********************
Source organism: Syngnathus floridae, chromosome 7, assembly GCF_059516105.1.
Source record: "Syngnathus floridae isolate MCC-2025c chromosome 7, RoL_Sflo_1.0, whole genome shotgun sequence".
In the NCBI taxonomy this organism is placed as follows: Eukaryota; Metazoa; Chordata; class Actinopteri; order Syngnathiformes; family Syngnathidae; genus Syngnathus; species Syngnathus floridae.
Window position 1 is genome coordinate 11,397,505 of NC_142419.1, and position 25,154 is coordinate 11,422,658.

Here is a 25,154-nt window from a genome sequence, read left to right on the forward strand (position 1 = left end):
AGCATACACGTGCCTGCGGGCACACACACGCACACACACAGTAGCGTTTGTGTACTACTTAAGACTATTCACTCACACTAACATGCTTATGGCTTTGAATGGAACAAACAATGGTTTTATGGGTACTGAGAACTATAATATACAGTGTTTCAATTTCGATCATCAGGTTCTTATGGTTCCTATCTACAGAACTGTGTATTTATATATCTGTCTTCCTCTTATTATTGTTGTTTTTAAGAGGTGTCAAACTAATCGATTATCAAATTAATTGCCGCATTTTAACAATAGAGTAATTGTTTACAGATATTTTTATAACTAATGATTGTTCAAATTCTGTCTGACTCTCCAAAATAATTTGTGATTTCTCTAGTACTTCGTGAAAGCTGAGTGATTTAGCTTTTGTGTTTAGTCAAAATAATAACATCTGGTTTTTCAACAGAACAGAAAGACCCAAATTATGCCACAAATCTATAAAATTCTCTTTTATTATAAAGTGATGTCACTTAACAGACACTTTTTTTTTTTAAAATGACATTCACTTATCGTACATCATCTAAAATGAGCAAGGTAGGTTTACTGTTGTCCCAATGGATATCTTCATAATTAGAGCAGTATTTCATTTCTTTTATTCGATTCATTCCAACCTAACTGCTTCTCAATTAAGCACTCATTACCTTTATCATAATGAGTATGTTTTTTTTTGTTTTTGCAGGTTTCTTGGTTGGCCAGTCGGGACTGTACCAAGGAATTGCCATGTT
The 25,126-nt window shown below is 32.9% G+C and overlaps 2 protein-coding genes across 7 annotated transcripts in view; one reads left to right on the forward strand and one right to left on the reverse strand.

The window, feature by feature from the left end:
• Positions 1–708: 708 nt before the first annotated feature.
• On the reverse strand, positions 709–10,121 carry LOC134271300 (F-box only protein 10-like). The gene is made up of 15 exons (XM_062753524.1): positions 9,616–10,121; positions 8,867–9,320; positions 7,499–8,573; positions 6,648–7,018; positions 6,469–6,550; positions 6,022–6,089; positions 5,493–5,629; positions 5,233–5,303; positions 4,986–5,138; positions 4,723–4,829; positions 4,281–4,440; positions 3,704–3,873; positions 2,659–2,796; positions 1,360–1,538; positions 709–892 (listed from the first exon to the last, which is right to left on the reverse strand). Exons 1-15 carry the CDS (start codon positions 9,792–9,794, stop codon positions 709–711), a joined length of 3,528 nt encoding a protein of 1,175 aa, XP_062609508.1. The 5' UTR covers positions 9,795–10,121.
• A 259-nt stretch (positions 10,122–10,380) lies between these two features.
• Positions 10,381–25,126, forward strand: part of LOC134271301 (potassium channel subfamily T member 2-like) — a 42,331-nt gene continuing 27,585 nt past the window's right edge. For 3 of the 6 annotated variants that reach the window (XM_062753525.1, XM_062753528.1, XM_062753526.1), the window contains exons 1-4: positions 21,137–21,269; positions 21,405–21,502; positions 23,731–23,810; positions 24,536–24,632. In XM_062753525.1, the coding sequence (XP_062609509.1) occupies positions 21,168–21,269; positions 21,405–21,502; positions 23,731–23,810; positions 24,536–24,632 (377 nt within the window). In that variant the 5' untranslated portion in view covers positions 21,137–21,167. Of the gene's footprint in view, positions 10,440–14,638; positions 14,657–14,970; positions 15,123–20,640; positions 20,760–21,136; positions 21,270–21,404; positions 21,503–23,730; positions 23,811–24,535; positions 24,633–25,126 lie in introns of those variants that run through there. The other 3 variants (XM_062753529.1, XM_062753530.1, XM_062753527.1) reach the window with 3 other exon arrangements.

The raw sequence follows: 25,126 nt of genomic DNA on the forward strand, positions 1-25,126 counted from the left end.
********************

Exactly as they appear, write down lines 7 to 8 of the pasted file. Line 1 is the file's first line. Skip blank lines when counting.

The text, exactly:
The 25,126-nt window shown below is 32.9% G+C and overlaps 2 protein-coding genes across 7 annotated transcripts in view; one reads left to right on the forward strand and one right to left on the reverse strand.

The window, feature by feature from the left end: